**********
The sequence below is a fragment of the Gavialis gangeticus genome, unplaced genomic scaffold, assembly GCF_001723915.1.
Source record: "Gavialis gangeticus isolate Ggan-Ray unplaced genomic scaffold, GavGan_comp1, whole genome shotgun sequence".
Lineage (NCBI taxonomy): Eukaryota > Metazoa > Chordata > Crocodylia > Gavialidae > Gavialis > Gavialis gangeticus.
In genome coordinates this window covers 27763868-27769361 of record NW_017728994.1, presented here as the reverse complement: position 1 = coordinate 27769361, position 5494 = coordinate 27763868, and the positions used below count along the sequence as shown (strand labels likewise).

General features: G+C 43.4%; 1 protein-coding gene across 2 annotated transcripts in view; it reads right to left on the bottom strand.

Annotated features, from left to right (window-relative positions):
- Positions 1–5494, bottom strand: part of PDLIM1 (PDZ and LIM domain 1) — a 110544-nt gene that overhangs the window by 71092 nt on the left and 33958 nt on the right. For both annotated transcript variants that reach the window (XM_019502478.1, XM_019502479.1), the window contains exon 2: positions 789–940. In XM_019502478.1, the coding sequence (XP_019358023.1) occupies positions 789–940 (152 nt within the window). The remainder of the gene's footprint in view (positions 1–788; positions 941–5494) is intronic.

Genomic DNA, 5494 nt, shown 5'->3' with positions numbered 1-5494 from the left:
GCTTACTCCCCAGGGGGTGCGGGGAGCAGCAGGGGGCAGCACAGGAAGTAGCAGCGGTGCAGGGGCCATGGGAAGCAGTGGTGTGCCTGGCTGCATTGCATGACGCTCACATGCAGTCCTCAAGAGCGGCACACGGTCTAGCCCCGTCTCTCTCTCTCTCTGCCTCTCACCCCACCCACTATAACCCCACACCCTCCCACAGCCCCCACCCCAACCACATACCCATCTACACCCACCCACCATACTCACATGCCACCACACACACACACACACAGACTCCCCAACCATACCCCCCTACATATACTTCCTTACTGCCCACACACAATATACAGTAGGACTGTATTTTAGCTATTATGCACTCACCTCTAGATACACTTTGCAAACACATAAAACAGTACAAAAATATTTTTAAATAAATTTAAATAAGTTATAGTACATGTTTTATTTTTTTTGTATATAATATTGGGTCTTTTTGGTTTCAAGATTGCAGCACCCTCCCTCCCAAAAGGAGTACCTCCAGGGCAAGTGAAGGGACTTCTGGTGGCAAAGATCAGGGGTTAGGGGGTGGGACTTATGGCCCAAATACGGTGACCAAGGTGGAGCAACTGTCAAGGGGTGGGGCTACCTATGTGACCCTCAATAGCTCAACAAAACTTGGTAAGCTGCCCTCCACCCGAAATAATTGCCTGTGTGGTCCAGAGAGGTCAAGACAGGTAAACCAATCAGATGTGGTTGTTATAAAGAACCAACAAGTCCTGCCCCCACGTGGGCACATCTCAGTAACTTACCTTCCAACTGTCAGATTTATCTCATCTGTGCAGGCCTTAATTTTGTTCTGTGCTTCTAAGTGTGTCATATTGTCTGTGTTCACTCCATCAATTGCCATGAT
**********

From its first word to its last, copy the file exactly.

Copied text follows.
The sequence below is a fragment of the Gavialis gangeticus genome, unplaced genomic scaffold, assembly GCF_001723915.1.
Source record: "Gavialis gangeticus isolate Ggan-Ray unplaced genomic scaffold, GavGan_comp1, whole genome shotgun sequence".
Lineage (NCBI taxonomy): Eukaryota > Metazoa > Chordata > Crocodylia > Gavialidae > Gavialis > Gavialis gangeticus.
In genome coordinates this window covers 27763868-27769361 of record NW_017728994.1, presented here as the reverse complement: position 1 = coordinate 27769361, position 5494 = coordinate 27763868, and the positions used below count along the sequence as shown (strand labels likewise).

General features: G+C 43.4%; 1 protein-coding gene across 2 annotated transcripts in view; it reads right to left on the bottom strand.

Annotated features, from left to right (window-relative positions):
- Positions 1–5494, bottom strand: part of PDLIM1 (PDZ and LIM domain 1) — a 110544-nt gene that overhangs the window by 71092 nt on the left and 33958 nt on the right. For both annotated transcript variants that reach the window (XM_019502478.1, XM_019502479.1), the window contains exon 2: positions 789–940. In XM_019502478.1, the coding sequence (XP_019358023.1) occupies positions 789–940 (152 nt within the window). The remainder of the gene's footprint in view (positions 1–788; positions 941–5494) is intronic.

Genomic DNA, 5494 nt, shown 5'->3' with positions numbered 1-5494 from the left:
GCTTACTCCCCAGGGGGTGCGGGGAGCAGCAGGGGGCAGCACAGGAAGTAGCAGCGGTGCAGGGGCCATGGGAAGCAGTGGTGTGCCTGGCTGCATTGCATGACGCTCACATGCAGTCCTCAAGAGCGGCACACGGTCTAGCCCCGTCTCTCTCTCTCTCTGCCTCTCACCCCACCCACTATAACCCCACACCCTCCCACAGCCCCCACCCCAACCACATACCCATCTACACCCACCCACCATACTCACATGCCACCACACACACACACACACAGACTCCCCAACCATACCCCCCTACATATACTTCCTTACTGCCCACACACAATATACAGTAGGACTGTATTTTAGCTATTATGCACTCACCTCTAGATACACTTTGCAAACACATAAAACAGTACAAAAATATTTTTAAATAAATTTAAATAAGTTATAGTACATGTTTTATTTTTTTTGTATATAATATTGGGTCTTTTTGGTTTCAAGATTGCAGCACCCTCCCTCCCAAAAGGAGTACCTCCAGGGCAAGTGAAGGGACTTCTGGTGGCAAAGATCAGGGGTTAGGGGGTGGGACTTATGGCCCAAATACGGTGACCAAGGTGGAGCAACTGTCAAGGGGTGGGGCTACCTATGTGACCCTCAATAGCTCAACAAAACTTGGTAAGCTGCCCTCCACCCGAAATAATTGCCTGTGTGGTCCAGAGAGGTCAAGACAGGTAAACCAATCAGATGTGGTTGTTATAAAGAACCAACAAGTCCTGCCCCCACGTGGGCACATCTCAGTAACTTACCTTCCAACTGTCAGATTTATCTCATCTGTGCAGGCCTTAATTTTGTTCTGTGCTTCTAAGTGTGTCATATTGTCTGTGTTCACTCCATCAATTGCCATGAT